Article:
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Posted: 6/18/2009 9:56:18 AM EST
[Last Edit: 6/18/2009 10:07:18 AM EST by SniperCSA]
It's embarassing that I can't wrap my head around this at the moment.
The NRA hunter magazine had a quiz in it. It essentially asked if your rifle was zeroed for 300 yards and the target was 300 yards out at a 30 degree uphill, do you aim dead on, low, high or none of the above. I know the answer is low. Just like bow hunting from a stand, aim using the distance from the tree to the animal. Can anyone explain this in terms of physics, equations, diagrams? Intuitively, it seems as though the vertical component of the velocity vector is larger for the uphill shot. I'm stopping... just somebody explain it pretty plz. 


You use trigonometry to find the downhill distance.
You are fighting gravity shooting uphill also. ETA Check this site out. http://www.loadammo.com/Topics/April04.htm 

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Originally Posted By SniperCSA:
It's embarassing that I can't wrap my head around this at the moment. The NRA hunter magazine had a quiz in it. It essentially asked if your rifle was zeroed for 300 yards and the target was 300 yards out at a 30 degree uphill, do you aim dead on, low, high or none of the above. I know the answer is low. Just like bow hunting from a stand, aim using the distants from the tree to the animal. Can anyone explain this in terms of physics, equations, diagrams? Intuitively, it seems as though the vertical component of the velocity vector is larger for the uphill shot. I'm stopping... just somebody explain it pretty plz. The effective distance is 300 cos(30) yards. Aim slightly low, or better, use a zero with a Maximum Point Blank Range that will cover the critter you're after and hold dead on. And don't worry about "fighting gravity" in either direction, amazingly, it does not change in magnitude or direction whether traveling up hill or downhill. It's the same.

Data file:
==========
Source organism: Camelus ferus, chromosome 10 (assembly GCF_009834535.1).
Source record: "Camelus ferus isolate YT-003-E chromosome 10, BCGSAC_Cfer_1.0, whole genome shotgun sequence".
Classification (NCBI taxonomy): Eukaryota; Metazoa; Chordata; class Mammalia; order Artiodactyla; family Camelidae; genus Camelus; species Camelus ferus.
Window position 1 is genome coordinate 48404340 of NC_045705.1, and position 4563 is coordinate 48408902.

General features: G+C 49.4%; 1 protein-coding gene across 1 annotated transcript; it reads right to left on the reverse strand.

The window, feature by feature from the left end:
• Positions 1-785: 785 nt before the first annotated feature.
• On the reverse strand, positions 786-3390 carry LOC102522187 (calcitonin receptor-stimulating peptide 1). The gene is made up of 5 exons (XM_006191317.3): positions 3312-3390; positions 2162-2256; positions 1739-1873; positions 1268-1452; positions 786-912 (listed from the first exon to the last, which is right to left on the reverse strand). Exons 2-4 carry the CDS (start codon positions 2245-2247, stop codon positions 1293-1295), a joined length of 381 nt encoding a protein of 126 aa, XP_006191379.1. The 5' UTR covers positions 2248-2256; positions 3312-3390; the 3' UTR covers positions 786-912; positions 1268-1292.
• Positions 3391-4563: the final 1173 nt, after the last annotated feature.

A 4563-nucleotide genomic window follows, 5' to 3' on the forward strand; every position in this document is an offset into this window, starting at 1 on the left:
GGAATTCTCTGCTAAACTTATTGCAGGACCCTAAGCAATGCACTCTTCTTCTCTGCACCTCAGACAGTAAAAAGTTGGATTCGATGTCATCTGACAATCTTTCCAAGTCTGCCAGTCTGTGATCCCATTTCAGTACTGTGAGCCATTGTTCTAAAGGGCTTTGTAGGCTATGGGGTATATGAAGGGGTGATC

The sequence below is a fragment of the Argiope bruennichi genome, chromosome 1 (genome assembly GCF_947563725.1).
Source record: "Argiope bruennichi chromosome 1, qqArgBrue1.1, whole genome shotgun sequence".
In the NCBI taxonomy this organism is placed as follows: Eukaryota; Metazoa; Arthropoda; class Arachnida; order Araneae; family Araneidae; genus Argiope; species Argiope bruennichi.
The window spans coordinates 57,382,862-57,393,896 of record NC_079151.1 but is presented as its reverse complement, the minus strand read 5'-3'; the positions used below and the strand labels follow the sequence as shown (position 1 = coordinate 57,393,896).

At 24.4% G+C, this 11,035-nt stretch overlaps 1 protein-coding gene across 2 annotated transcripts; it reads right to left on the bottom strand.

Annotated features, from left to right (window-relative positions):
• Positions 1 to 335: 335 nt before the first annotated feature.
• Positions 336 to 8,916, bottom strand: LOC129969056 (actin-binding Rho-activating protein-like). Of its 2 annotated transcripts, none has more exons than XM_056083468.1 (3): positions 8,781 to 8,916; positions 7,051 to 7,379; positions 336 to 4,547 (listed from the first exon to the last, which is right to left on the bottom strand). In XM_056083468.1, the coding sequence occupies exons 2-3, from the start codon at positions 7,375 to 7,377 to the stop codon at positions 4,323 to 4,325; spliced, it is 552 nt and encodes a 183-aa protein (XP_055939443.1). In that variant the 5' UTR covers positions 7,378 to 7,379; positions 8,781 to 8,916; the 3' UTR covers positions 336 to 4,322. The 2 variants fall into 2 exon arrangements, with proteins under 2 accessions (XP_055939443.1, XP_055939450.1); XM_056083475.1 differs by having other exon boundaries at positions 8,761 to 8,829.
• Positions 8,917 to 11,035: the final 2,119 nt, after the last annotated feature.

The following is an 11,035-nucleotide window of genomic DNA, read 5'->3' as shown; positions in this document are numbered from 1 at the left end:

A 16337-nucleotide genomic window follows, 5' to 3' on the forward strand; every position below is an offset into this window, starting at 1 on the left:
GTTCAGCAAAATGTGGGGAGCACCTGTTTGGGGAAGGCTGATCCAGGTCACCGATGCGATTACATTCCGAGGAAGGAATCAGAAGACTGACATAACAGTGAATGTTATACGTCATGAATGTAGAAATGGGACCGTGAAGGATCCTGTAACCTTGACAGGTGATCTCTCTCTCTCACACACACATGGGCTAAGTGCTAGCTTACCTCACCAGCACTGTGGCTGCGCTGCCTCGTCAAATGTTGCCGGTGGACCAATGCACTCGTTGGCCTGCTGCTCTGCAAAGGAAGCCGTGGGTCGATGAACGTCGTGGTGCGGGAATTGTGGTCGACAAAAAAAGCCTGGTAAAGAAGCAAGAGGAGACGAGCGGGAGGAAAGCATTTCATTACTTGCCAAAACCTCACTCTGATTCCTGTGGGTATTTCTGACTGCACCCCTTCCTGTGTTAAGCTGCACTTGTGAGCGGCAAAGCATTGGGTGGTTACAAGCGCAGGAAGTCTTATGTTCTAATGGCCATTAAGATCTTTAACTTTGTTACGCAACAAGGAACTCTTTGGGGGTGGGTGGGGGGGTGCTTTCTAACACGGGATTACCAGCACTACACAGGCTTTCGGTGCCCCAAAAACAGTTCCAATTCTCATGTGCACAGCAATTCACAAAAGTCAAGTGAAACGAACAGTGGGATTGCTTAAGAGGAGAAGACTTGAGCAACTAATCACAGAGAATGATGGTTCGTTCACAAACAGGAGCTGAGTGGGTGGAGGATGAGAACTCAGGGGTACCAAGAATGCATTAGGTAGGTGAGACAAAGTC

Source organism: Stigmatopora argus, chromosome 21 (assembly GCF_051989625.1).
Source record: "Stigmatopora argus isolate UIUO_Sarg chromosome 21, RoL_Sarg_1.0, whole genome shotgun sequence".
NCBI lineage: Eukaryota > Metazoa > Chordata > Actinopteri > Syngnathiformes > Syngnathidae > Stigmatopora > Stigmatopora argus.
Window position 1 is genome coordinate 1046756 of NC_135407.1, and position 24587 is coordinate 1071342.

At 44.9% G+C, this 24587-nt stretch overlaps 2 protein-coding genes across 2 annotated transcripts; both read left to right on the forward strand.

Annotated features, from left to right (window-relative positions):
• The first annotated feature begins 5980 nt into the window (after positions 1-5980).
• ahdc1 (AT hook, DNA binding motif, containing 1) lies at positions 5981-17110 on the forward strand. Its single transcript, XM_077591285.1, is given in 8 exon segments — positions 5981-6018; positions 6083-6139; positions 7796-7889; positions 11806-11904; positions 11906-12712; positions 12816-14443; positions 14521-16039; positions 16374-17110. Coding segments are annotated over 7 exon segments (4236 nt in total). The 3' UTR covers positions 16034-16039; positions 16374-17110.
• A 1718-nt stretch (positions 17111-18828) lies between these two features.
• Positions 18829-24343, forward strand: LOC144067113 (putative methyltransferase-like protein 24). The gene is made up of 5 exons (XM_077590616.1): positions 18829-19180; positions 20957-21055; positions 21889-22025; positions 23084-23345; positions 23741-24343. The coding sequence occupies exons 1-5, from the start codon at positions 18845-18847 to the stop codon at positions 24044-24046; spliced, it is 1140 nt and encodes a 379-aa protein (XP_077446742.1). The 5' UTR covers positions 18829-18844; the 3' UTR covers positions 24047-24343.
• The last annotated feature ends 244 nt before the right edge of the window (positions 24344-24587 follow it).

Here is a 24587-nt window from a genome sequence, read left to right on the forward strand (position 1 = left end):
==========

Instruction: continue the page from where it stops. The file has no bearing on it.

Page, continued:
It's true, Obama is the Leader of Fools deluded to believe, "Everything is going to change now".